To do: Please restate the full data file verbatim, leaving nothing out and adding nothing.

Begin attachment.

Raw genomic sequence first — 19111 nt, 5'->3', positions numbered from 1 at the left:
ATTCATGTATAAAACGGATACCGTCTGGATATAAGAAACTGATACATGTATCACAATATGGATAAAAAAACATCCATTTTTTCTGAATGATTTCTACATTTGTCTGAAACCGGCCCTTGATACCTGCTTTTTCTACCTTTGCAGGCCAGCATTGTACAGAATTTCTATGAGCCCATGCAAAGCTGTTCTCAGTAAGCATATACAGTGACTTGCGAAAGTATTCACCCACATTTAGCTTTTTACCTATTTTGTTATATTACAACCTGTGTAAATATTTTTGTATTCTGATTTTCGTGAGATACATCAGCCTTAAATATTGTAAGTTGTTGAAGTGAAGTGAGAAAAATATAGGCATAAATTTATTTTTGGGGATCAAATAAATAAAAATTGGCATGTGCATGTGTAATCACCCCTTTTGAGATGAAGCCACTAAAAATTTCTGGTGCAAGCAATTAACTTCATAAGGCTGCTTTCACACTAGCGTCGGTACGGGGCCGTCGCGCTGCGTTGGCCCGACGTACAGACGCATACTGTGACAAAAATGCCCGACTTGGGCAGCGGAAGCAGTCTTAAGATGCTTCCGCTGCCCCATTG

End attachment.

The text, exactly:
Raw genomic sequence first — 19111 nt, 5'->3', positions numbered from 1 at the left:
ATTCATGTATAAAACGGATACCGTCTGGATATAAGAAACTGATACATGTATCACAATATGGATAAAAAAACATCCATTTTTTCTGAATGATTTCTACATTTGTCTGAAACCGGCCCTTGATACCTGCTTTTTCTACCTTTGCAGGCCAGCATTGTACAGAATTTCTATGAGCCCATGCAAAGCTGTTCTCAGTAAGCATATACAGTGACTTGCGAAAGTATTCACCCACATTTAGCTTTTTACCTATTTTGTTATATTACAACCTGTGTAAATATTTTTGTATTCTGATTTTCGTGAGATACATCAGCCTTAAATATTGTAAGTTGTTGAAGTGAAGTGAGAAAAATATAGGCATAAATTTATTTTTGGGGATCAAATAAATAAAAATTGGCATGTGCATGTGTAATCACCCCTTTTGAGATGAAGCCACTAAAAATTTCTGGTGCAAGCAATTAACTTCATAAGGCTGCTTTCACACTAGCGTCGGTACGGGGCCGTCGCGCTGCGTTGGCCCGACGTACAGACGCATACTGTGACAAAAATGCCCGACTTGGGCAGCGGAAGCAGTCTTAAGATGCTTCCGCTGCCCCATTG